Skip to content
New issue

Have a question about this project? Sign up for a free GitHub account to open an issue and contact its maintainers and the community.

By clicking “Sign up for GitHub”, you agree to our terms of service and privacy statement. We’ll occasionally send you account related emails.

Already on GitHub? Sign in to your account

Memory leak in fbclient [CORE6067] #6317

Closed
firebird-issue-importer opened this issue May 24, 2019 · 12 comments
Closed

Memory leak in fbclient [CORE6067] #6317

firebird-issue-importer opened this issue May 24, 2019 · 12 comments

Comments

@firebird-issue-importer

Submitted by: Tobias Zipfel (tobiasz)

Relate to DNET882

Attachments:
Program.cs
MemoryLeakFbClient.dll.mht

When executing read queries against 3.0.4.33054 as embedded server we experienced constantly growing values for private bytes.

We originally realized the growing memory consumption in a larger application when running actions resulting in many database reads.

For easier testing purposes we used a simple C#⁠ program (source in attachment) with the .Net driver (https://firebirdsql.org/en/net-provider/) version 6.6 to test.

- The read queries are run against the example EMPLOYEE database from the Firebird installation folder.
- We used the default firebird.conf and only change the server mode.
- connection, command and reader are used in "using" blocks to trigger disposing.

We tested the following conditions all having the same problem:

- latest nightly build (Firebird-3.0.5.33126-0_x64)
- .Net driver 6.5, 5.12
- SuperClassic, SuperServer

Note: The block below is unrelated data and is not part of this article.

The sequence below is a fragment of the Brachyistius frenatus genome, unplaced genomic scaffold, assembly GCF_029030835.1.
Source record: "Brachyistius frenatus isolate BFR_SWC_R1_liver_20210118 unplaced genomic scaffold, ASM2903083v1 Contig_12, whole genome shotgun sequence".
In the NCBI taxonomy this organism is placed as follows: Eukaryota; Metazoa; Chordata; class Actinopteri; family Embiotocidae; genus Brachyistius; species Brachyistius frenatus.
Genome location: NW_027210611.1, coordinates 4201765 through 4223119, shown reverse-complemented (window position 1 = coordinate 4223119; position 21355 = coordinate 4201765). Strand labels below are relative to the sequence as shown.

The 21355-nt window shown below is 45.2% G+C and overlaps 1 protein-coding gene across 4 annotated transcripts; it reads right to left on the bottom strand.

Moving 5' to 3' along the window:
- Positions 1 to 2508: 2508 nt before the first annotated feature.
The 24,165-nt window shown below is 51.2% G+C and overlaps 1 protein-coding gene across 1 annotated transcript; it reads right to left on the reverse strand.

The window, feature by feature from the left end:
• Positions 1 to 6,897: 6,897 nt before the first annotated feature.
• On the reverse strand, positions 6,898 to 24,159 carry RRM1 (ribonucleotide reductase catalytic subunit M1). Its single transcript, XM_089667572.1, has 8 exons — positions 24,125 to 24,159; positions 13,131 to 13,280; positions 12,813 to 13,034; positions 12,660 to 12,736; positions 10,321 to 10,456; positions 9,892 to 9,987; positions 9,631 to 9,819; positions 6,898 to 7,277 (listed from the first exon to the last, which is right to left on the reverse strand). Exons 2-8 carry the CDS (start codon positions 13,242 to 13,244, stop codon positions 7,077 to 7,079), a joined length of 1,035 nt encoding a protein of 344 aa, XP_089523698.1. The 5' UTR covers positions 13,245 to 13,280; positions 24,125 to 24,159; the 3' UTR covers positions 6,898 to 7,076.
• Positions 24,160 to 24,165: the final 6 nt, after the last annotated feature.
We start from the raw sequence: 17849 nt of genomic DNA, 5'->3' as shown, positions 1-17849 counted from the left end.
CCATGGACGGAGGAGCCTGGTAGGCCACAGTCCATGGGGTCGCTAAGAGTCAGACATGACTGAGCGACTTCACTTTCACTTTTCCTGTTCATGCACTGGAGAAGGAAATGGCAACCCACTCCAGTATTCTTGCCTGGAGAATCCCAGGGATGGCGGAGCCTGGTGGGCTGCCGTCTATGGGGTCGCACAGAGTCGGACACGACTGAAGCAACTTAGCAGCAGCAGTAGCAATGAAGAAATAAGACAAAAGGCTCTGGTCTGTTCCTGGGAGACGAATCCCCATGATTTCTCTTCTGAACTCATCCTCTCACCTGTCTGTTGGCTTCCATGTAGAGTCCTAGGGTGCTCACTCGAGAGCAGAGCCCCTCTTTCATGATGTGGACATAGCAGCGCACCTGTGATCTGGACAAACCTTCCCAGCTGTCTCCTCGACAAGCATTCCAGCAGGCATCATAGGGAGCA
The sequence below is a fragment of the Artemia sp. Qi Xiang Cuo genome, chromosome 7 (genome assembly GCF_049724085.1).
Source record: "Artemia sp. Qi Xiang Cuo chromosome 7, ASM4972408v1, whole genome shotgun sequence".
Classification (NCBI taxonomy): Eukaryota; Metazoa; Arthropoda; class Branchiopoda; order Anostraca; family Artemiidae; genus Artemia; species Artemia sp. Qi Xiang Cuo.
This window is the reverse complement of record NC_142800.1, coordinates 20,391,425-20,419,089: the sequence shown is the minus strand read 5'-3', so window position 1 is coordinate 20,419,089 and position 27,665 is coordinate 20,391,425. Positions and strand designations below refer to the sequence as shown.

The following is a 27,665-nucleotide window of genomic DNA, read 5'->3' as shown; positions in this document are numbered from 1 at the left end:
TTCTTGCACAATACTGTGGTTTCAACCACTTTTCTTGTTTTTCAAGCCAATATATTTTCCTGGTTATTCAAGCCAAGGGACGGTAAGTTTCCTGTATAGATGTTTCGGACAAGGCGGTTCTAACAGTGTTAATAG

- reusing the same connection and commands objects
- calling FBconnection.ClearAllPools after each read

The memory leak disappeared for the following conditions:

- Run Firebird 3.0.4 as dedicated server. Both applications (test program and the Firebird server) have a constant amount of private bytes.
- Run Firebird 2.5 with driver version 6.6 as embedded server.

We used Microsofts Debug Diagnostics tool to create reports of the memory consumption (see attachment).
The report contains analysis of three memory dumps (.Net and native) taken at different points in time.

Here you can see that in the last snapshot the allocations in fblclient have grown a lot.
Maybe the call stack information in the last memory dump report can help somehow...
From these reports and results we got with pure .Net memory analyzers you can see that the .net heap is constant over time.

Do we miss something here?
Is this behavior configuration dependent? Or is there something else wrong about how we use the driver?

Is this maybe rather a driver problem?

We are glad to help if more information/testing is required.

Commits: 9766094 f8eb917

@firebird-issue-importer
Copy link
Author

firebird-issue-importer commented May 24, 2019

Modified by: Tobias Zipfel (tobiasz)

Attachment: Program.cs [ 13350 ]

Attachment: MemoryLeakFbClient.dll.mht [ 13351 ]

@firebird-issue-importer
Copy link
Author

firebird-issue-importer commented May 24, 2019

Commented by: Sean Leyne (seanleyne)

Your test program is using an invalid programming approach, it is not using prepared statements.